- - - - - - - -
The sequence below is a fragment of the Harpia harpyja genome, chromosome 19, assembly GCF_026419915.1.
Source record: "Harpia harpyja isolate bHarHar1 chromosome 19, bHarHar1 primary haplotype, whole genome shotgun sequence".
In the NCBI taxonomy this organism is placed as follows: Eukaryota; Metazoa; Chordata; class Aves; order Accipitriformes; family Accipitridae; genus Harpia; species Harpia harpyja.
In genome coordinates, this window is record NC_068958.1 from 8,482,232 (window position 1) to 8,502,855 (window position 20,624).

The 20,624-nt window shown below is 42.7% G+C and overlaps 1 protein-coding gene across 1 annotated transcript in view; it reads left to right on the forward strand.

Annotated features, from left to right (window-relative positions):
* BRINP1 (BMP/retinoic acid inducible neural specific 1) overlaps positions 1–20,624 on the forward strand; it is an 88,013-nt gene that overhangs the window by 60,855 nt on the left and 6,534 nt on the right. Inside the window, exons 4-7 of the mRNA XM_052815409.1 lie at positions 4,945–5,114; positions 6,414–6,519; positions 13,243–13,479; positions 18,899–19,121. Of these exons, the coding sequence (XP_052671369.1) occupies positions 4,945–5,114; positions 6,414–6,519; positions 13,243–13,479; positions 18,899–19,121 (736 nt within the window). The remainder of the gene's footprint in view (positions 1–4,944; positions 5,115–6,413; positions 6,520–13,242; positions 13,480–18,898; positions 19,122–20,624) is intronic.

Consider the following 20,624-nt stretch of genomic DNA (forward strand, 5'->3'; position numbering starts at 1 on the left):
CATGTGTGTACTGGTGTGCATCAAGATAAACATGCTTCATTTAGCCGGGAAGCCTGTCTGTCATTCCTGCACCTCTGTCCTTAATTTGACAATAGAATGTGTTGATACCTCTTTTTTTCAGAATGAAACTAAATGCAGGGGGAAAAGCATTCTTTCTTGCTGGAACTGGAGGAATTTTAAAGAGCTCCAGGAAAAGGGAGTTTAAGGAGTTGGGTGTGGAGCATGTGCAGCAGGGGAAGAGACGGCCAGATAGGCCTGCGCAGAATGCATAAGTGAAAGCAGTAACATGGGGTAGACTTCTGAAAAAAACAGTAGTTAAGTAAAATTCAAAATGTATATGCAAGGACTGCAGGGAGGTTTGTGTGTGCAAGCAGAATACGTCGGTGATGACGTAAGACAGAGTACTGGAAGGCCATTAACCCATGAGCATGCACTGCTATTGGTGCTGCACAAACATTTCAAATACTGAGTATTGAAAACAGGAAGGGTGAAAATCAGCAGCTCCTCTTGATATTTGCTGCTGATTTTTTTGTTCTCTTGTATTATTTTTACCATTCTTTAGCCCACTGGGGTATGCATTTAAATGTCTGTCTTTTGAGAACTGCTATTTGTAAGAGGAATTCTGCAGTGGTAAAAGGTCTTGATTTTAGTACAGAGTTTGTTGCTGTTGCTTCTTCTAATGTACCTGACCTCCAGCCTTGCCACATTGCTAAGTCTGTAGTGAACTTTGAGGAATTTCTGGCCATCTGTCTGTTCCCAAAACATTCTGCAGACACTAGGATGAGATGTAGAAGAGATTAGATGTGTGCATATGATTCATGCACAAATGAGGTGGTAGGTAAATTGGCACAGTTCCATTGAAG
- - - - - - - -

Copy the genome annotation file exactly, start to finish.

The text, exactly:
The sequence below is a fragment of the Harpia harpyja genome, chromosome 19, assembly GCF_026419915.1.
Source record: "Harpia harpyja isolate bHarHar1 chromosome 19, bHarHar1 primary haplotype, whole genome shotgun sequence".
In the NCBI taxonomy this organism is placed as follows: Eukaryota; Metazoa; Chordata; class Aves; order Accipitriformes; family Accipitridae; genus Harpia; species Harpia harpyja.
In genome coordinates, this window is record NC_068958.1 from 8,482,232 (window position 1) to 8,502,855 (window position 20,624).

The 20,624-nt window shown below is 42.7% G+C and overlaps 1 protein-coding gene across 1 annotated transcript in view; it reads left to right on the forward strand.

Annotated features, from left to right (window-relative positions):
* BRINP1 (BMP/retinoic acid inducible neural specific 1) overlaps positions 1–20,624 on the forward strand; it is an 88,013-nt gene that overhangs the window by 60,855 nt on the left and 6,534 nt on the right. Inside the window, exons 4-7 of the mRNA XM_052815409.1 lie at positions 4,945–5,114; positions 6,414–6,519; positions 13,243–13,479; positions 18,899–19,121. Of these exons, the coding sequence (XP_052671369.1) occupies positions 4,945–5,114; positions 6,414–6,519; positions 13,243–13,479; positions 18,899–19,121 (736 nt within the window). The remainder of the gene's footprint in view (positions 1–4,944; positions 5,115–6,413; positions 6,520–13,242; positions 13,480–18,898; positions 19,122–20,624) is intronic.

Consider the following 20,624-nt stretch of genomic DNA (forward strand, 5'->3'; position numbering starts at 1 on the left):
CATGTGTGTACTGGTGTGCATCAAGATAAACATGCTTCATTTAGCCGGGAAGCCTGTCTGTCATTCCTGCACCTCTGTCCTTAATTTGACAATAGAATGTGTTGATACCTCTTTTTTTCAGAATGAAACTAAATGCAGGGGGAAAAGCATTCTTTCTTGCTGGAACTGGAGGAATTTTAAAGAGCTCCAGGAAAAGGGAGTTTAAGGAGTTGGGTGTGGAGCATGTGCAGCAGGGGAAGAGACGGCCAGATAGGCCTGCGCAGAATGCATAAGTGAAAGCAGTAACATGGGGTAGACTTCTGAAAAAAACAGTAGTTAAGTAAAATTCAAAATGTATATGCAAGGACTGCAGGGAGGTTTGTGTGTGCAAGCAGAATACGTCGGTGATGACGTAAGACAGAGTACTGGAAGGCCATTAACCCATGAGCATGCACTGCTATTGGTGCTGCACAAACATTTCAAATACTGAGTATTGAAAACAGGAAGGGTGAAAATCAGCAGCTCCTCTTGATATTTGCTGCTGATTTTTTTGTTCTCTTGTATTATTTTTACCATTCTTTAGCCCACTGGGGTATGCATTTAAATGTCTGTCTTTTGAGAACTGCTATTTGTAAGAGGAATTCTGCAGTGGTAAAAGGTCTTGATTTTAGTACAGAGTTTGTTGCTGTTGCTTCTTCTAATGTACCTGACCTCCAGCCTTGCCACATTGCTAAGTCTGTAGTGAACTTTGAGGAATTTCTGGCCATCTGTCTGTTCCCAAAACATTCTGCAGACACTAGGATGAGATGTAGAAGAGATTAGATGTGTGCATATGATTCATGCACAAATGAGGTGGTAGGTAAATTGGCACAGTTCCATTGAAG